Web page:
16. “The defendant violently upbraided this plaintiff, and said to him that he was no man at all, causing him mental suffering and anguish.” 17. From husband’s testimony: “My wife refuses to keep my clothes in repair ; she even refuses to cook, and never sews my buttons on.” “ A witness testified that he had seen the plaintiff with but one button on bis (plaintiff’s) vest, and that he had heard defendant say that she would not allow the plaintiff (her husband) to go to fires at night. The Court decided that the wife was guilty of cruel and inhuman treatment, aud granted a decree of divorce.” 18. “ Defendant called her husband a good-for-nothing vagabond, and said she ‘ wished to God he would go away.’ This remark caused plaintiff mental anguish, and divorce was granted.” 19. “The plaintiff, at dinner, did not cat; thereupon the defendant said to him ; ‘lf you don’t eat I’ll cut your bead off.’ This throat caused plaintiff mental anguish, and he prays for divorce on the ground of cruel and inhuman treatment.” 20. “ Plaintiff alleges that there is no offspring of their marriage, thus rendering life burdensome and home dreary.” 21. “The defendant keeps the plaintiff awake most of the night, quarrelling and trying to get him to convey his property to her.”
22. From testimony of the husband: “ My wife would not get up in the morning, nor would she call me in the morning ; she would not do anything I requested her to do. All this has caused me mental suffering and anguish.” Some sympathy may bo extended to the husbands even in these cases. For instance, in case of No. 14, although no other fault is found with the wife except that she has a
hasty temper, it is Well known that a continual exhibition of “hasty temper "may sometimes become quite as unendurable as stove lids and broken ribs. But it is not until we come to examine divorces obtained by wives from wicked husbands 1 that the merits of this interesting subject ' can be fully understood. The investigation in the United States showed that nearly three times as many wives as hus- ; bands get divorces. The following twcnfcy- : live cases show, also, that not only are . there more wicked husbands than wicked j wives, but that when a husband is wicked i he is awfully wicked, far more so than the i most wicked wife. These instances of cruel ; husbands are bad, but they are by no means the worst—the worst cases are too vile and horrible for print. The language given below is quoted verbatim from the official records, without change or exaggeration, and in each instance is given as showing the main, and sometimes solo ground upon which the divorce was granted. TWENTY-FIVE CASES IN WHICH WIVES OBTAINED DIVORCES FROM HUSBANDS. 1. “ Defendant (husband) sleeps with a razor under his pillow, solely to frighten and distress plaintiff.” 2. “ Defendant has contracted the opium habit, causing him to wake up in the night and attempt to kill plaintiff.” 3. “ Defendant does not speak to plaintiff for months at a time, thereby rendering her life a burden.” 4. “ Defendant during the past three years lias fallen into frequent and causeless rages, and smashed up all the cups and saucers and other crockery and household wares in the house.” 5. “ The defendant is not only this plaintiff’s husband, but he is also her uncle. Plaintiff was but fourteen years of age at time of marriage with defendant; all of which preys on plaintiff’s mind and causes her groat mental anguish.” (J. “Defendant made plaintiff climb a ladder to drive a nail in the door. Not liking the way she drove the nail, he lassoed her on her coming down the ladder, tied her fast to the bedpost, stuck sticks and straws in her eyes and ears, and said ho wanted to see if she was Dutch. On untying her he threw her into a nest of bees ; all of which conduct sorely grieved the plaintiff in her body and mind.” 7. “ The defendant does not come home until ten o’clock at night, and when he dees return he keeps plaintiff (wife) awake, talking sometimes until midnight.”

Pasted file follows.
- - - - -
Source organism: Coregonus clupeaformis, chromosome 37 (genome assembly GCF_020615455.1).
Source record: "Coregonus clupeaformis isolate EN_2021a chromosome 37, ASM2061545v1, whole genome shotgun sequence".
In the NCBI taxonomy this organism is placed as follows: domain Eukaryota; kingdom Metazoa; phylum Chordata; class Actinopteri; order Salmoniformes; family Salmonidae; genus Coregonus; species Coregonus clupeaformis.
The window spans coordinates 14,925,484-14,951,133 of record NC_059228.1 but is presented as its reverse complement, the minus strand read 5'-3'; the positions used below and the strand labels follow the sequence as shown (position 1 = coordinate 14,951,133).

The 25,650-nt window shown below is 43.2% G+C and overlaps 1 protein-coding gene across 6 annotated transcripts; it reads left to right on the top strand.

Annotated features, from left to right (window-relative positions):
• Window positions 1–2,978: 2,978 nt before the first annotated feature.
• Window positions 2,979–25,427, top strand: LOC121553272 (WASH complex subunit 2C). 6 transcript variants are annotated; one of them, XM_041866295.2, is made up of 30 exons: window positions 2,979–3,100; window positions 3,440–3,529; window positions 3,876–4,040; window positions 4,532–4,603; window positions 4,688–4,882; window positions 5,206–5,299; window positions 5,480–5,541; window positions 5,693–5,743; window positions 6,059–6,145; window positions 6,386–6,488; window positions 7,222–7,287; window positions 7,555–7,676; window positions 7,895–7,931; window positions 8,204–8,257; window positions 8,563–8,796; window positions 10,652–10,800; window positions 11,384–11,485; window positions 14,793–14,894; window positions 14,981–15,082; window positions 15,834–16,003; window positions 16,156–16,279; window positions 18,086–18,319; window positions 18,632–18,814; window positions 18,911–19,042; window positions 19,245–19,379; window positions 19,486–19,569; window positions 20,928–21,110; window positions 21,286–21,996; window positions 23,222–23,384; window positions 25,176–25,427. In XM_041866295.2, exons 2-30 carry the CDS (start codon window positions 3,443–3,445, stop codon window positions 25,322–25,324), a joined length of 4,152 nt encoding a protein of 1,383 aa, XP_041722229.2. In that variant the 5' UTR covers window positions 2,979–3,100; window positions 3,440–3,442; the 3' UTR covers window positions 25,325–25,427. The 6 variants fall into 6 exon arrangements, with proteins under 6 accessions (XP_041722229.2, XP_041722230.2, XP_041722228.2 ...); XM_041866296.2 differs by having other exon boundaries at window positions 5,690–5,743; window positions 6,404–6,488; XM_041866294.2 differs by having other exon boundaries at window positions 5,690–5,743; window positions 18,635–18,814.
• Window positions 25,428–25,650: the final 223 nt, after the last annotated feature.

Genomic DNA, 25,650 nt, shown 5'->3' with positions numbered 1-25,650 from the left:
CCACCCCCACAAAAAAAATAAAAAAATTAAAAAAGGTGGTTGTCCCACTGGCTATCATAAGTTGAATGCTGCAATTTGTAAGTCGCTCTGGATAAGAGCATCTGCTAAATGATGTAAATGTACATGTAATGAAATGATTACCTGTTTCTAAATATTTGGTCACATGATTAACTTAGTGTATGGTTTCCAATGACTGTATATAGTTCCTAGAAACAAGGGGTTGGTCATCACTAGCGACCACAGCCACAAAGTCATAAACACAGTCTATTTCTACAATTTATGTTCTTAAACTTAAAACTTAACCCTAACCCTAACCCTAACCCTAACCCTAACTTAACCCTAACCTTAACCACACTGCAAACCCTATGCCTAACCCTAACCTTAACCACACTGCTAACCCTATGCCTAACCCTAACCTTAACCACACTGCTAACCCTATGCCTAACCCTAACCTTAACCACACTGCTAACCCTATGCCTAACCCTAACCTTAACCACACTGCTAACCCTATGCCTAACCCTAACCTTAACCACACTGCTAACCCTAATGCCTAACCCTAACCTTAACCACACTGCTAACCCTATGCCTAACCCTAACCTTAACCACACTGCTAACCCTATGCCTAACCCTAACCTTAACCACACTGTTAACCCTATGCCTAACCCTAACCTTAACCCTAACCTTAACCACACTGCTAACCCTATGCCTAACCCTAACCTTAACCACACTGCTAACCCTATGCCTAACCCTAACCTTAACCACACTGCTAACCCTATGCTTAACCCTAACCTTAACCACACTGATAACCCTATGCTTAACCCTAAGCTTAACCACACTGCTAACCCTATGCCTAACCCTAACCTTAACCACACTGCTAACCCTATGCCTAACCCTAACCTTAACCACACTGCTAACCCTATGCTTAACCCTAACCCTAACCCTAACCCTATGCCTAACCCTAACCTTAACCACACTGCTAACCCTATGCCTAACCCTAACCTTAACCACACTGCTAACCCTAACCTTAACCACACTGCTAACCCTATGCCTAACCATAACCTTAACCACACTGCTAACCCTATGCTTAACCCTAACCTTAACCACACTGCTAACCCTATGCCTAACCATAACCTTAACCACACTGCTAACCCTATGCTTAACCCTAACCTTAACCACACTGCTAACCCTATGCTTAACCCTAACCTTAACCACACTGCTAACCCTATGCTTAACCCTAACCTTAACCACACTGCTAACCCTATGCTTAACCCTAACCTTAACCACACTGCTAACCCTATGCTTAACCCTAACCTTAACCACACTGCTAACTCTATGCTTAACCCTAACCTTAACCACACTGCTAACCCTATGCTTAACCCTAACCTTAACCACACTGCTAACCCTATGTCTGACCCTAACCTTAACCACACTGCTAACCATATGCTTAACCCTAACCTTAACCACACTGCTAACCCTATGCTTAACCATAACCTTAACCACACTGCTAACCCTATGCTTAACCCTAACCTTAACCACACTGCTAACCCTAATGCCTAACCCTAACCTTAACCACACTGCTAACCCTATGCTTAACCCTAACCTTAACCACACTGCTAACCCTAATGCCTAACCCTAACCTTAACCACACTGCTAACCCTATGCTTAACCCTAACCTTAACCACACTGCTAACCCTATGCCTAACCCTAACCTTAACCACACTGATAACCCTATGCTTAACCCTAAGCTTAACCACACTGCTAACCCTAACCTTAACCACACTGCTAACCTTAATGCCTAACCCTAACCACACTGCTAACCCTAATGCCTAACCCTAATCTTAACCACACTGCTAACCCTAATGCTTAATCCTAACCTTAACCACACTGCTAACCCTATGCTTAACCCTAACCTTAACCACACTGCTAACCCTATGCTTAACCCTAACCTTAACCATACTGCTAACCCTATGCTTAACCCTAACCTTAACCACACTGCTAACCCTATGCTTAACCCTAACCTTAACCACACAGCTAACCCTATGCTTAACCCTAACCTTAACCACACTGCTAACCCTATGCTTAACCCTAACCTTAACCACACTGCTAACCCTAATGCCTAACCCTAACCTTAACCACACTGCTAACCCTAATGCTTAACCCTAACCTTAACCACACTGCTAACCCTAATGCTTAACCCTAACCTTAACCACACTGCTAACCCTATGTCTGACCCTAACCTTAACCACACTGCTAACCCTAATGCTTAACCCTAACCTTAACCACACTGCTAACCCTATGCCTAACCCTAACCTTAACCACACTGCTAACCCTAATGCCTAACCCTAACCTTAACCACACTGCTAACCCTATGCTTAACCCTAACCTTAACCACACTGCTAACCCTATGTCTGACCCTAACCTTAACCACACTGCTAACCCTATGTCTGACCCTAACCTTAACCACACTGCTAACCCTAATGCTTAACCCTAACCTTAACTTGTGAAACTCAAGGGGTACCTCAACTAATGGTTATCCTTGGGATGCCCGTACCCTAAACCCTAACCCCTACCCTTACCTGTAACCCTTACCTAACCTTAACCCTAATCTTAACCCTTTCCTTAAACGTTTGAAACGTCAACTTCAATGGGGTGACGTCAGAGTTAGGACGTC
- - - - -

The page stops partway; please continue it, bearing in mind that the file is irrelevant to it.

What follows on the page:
8. “The defendant does not wash himself, thereby causing this plaintiff great mental anguish.” 9. “ The defendant has accused plaintiff’s sister of stealing, thereby sorely wounding plaintiffs feelings, and causing her mental anguish.” 10. ‘ 1 Defendant treats plaintiff with great and unmerited contempt and contumely, having said to her that he did not care whether she left him or not.” (The foregoing remark was adjudged to be cruel and inhuman treatment, as it caused meutal anguish, and a divorce was accordingly granted.) 11. “ The defendant, after being married twenty-seven years to this plaintiff, said to her; ‘You are old and worn out; I don’t want you any longer ’ ; which remark has caused plaintiff great mental anguish.” 12. “Tiie defendant has been guilty of cruel and inhuman treatment in this; he has not permitted this plaintiff to walk on the streets with her relations ; and on one occasion he, the defendant, called this plaintiff' a ‘ rip,’ causing her mental anguish.”